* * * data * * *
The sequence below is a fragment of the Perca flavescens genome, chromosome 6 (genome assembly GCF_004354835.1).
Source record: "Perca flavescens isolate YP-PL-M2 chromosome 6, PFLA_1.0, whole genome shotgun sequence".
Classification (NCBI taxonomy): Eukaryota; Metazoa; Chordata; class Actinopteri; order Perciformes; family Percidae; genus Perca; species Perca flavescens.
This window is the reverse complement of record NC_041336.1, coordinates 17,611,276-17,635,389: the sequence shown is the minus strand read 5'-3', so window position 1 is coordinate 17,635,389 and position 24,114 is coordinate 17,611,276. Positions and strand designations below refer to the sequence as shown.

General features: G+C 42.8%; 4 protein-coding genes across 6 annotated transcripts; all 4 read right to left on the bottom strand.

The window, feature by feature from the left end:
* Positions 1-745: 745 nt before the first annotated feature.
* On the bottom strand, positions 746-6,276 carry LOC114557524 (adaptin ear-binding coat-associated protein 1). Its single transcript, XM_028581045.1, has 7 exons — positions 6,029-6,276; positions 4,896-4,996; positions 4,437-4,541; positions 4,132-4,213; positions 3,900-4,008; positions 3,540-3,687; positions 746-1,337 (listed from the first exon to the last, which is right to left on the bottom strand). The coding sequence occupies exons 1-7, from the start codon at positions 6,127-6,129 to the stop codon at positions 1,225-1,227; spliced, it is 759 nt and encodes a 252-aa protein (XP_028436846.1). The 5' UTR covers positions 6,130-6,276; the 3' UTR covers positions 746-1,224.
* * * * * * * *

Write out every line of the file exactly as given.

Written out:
The sequence below is a fragment of the Perca flavescens genome, chromosome 6 (genome assembly GCF_004354835.1).
Source record: "Perca flavescens isolate YP-PL-M2 chromosome 6, PFLA_1.0, whole genome shotgun sequence".
Classification (NCBI taxonomy): Eukaryota; Metazoa; Chordata; class Actinopteri; order Perciformes; family Percidae; genus Perca; species Perca flavescens.
This window is the reverse complement of record NC_041336.1, coordinates 17,611,276-17,635,389: the sequence shown is the minus strand read 5'-3', so window position 1 is coordinate 17,635,389 and position 24,114 is coordinate 17,611,276. Positions and strand designations below refer to the sequence as shown.

General features: G+C 42.8%; 4 protein-coding genes across 6 annotated transcripts; all 4 read right to left on the bottom strand.

The window, feature by feature from the left end:
* Positions 1-745: 745 nt before the first annotated feature.
* On the bottom strand, positions 746-6,276 carry LOC114557524 (adaptin ear-binding coat-associated protein 1). Its single transcript, XM_028581045.1, has 7 exons — positions 6,029-6,276; positions 4,896-4,996; positions 4,437-4,541; positions 4,132-4,213; positions 3,900-4,008; positions 3,540-3,687; positions 746-1,337 (listed from the first exon to the last, which is right to left on the bottom strand). The coding sequence occupies exons 1-7, from the start codon at positions 6,127-6,129 to the stop codon at positions 1,225-1,227; spliced, it is 759 nt and encodes a 252-aa protein (XP_028436846.1). The 5' UTR covers positions 6,130-6,276; the 3' UTR covers positions 746-1,224.